Thank you immensly! Now sinse I have only the beginners understanding of circuitry, would you please explain why IC1 is shown only ¼ ? And did it workMessage 1 of 13 , Sep 28, 2002View Source
Thank you immensly! Now sinse I have only the beginners understanding of circuitry, would you please explain why IC1 is shown only � ? And did it work previoously? I mean did anyone ever made it? I really dont want to gather parts, etch the circuit board and then realize that something is wrong...
Actually if this thing works and anyone wants to build it for own use, why not build a few extras? Second and thirds are always easier to build; I would definitely pay for labor, parts and shipping. I think there is a limited market for the thing... Lets develop it a bit further.
Parts are not expensive at all (excluding heating element). Building this thing (actually soldering it to the board and testing out) is about 30 minutes each. If there is a need for more that 10-20 it is definitely worth doing as a college home project. Anyone up to it?
Noel - thanx again.
noel watson wrote:
Basically, for 110V 60Hz operation, where I have written 240V at the right
hand side of the circuit...rub that out....and write in 110V. Same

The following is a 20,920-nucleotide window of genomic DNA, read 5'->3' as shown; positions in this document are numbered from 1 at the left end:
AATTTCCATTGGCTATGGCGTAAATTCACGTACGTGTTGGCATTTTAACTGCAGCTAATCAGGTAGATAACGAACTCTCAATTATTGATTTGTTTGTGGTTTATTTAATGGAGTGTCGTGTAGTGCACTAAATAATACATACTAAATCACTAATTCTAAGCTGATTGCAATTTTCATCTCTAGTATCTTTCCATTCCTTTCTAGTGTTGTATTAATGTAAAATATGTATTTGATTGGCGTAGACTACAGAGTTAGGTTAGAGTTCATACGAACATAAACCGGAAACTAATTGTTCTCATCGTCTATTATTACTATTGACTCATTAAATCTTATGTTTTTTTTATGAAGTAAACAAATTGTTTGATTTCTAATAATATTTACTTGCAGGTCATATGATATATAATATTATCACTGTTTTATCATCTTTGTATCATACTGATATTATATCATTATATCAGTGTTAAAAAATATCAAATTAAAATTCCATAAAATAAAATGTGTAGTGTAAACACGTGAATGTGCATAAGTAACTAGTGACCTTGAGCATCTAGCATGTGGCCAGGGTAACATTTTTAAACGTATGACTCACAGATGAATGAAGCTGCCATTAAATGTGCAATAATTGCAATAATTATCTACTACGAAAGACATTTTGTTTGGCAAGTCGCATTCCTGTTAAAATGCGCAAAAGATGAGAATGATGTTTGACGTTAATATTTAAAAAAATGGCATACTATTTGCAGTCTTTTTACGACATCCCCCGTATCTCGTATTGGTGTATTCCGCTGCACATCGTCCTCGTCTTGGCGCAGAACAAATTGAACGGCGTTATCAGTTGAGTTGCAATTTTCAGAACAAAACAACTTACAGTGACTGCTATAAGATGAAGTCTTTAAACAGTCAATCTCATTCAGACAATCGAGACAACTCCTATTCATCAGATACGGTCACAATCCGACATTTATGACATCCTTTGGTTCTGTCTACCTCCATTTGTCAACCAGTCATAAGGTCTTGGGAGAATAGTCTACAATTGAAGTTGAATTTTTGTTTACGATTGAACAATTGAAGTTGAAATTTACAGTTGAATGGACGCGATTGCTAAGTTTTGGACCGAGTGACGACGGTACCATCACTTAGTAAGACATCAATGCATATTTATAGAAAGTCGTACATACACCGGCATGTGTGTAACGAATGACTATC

components, same values.
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Hi, Phase angle power regulation is probably not the way to go. It does produce some fairly nasty harmonics and your neighbours will be pissed at what it doesMessage 2 of 13 , Sep 29, 2002View SourceHi,
Phase angle power regulation is probably not the way to go. It does
produce some fairly nasty harmonics and your neighbours will be
pissed at what it does to their TV reception.
All is not lost, however.
You are not the only person faced with this problem which is why they
produce zero-switching TRIACs. These devices only switch off when
there is no voltage across them. That rules out phase angle
regulation, but enables you to build a controller that is on for a
number of cycles, and off for a number of cycles.
It would be useless as a light dimmer (because your eyes would see
the flicker), but is effective enough to control a heating element.
The basic circuitry involves producing a sawtooth waveform (with a 2
second period) and comparing against a reference voltage through a
high gain op amp circuit. The output is a square wave where the duty
cycle varies according to the reference voltage.
It isn't that hard to put together and won't produce nasty harmonics.
Depending on the size of you elements you will see you lights dim and
brighten as it switches, but that's all.
Contact me directly if you want further information.